Communicating Expectations

Talking with students about academic integrity involves demystifying - making explicit - our expectations regarding purposes and practices of integrity related to (1) What constitutes originality, (2) How students will be expected to maintain integrity in completing coursework, and (3) Where they’ll find specific information about integrity expectations within stand-alone descriptions of assignments and examinations. This page offers links to resources for each of these considerations:

Communicating about Originality

What constitutes originality - for you, and within your field given the range of practitioners and scholars currently communicating with peers and community, as well public and professional audiences?

Communication about Integrity Policies and Practices

How might you embed policy and practices regarding academic integrity in the syllabus narrative you compose, keeping in mind that learners new to you, your course, and your field are the primary audience for this document?

  • Drawing from a selection of learning-centered syllabuses recently composed UMN faculty, and one Canvas site example addressing contract cheating, this Syllabus Statements and Course Site Language document is meant to serve as a springboard for thinking about ways to tailor integrity-related language to your own course.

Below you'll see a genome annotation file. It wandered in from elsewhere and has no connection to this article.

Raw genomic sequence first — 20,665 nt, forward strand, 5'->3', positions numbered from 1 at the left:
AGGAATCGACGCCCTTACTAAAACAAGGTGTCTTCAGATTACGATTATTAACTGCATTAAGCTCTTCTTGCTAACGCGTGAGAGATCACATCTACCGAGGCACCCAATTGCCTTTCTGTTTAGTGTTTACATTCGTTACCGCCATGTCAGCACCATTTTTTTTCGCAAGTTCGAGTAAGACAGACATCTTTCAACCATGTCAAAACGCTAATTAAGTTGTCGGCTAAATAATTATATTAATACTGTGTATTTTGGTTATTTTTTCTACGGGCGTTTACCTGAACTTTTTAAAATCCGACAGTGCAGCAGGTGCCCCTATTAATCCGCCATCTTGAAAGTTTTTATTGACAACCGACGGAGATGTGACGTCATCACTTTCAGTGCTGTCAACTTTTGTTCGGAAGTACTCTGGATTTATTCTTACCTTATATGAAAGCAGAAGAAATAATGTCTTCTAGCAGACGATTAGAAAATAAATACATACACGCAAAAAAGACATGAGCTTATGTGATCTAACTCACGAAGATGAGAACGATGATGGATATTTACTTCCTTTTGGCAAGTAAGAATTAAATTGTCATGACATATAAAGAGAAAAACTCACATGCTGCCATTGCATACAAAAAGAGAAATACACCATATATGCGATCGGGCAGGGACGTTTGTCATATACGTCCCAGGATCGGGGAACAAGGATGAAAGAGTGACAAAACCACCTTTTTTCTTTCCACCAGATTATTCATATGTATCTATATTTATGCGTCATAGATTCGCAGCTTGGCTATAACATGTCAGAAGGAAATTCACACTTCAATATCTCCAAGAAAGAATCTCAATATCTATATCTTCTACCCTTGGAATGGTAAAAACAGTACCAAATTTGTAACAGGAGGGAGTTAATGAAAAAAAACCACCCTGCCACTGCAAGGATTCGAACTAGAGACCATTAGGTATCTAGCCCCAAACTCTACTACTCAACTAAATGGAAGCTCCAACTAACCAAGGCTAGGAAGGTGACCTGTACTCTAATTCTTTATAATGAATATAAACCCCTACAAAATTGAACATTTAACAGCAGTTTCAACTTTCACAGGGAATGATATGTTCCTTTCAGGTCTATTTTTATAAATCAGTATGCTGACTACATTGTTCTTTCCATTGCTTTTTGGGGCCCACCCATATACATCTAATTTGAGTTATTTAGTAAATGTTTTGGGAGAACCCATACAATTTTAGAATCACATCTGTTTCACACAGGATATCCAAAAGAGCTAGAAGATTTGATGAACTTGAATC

Communicating about Assignments and Examinations

Where might you outline integrity expectations within descriptions of assignment purposes, tasks, and skills, and in setting out your expectations regarding exam preparation and completion processes?

  • As one practical, easy-to-implement practice, you might add a “footer” to course documents to note “This work is the intellectual property of the instructor and may not be altered, shared for commercial purposes, or distributed in any modified or unmodified form, either during or subsequent to enrollment in the course.” These resources provide “how to” about adding a footer, in Google Docs, Word, and PDFs
  • In Reference, Appropriation, or Plagiarism (PDF), Heather Layton (University of Rochester) combines narrative and examples to distinguish among these three field specific practices for her “Introduction to Painting” students.
  • The Creating Transparent Assignments resource offers short videos, examples of revised assignments, and a template for setting out an assignments core purpose in learning; criteria, tasks, and skills to be assessed; and main audience for that specific assignment.
  • With an awareness of how to effectively Prepare Students for Assessments and Reduce Anxiety we can, as instructors, also work to enhance academic integrity. 
  • Finally, the combination of Test Banks and Academic Honesty Considerations and Online Assessments and e-Proctoring resource documents are curated to support faculty in building exam questions and exam settings that foster student learning.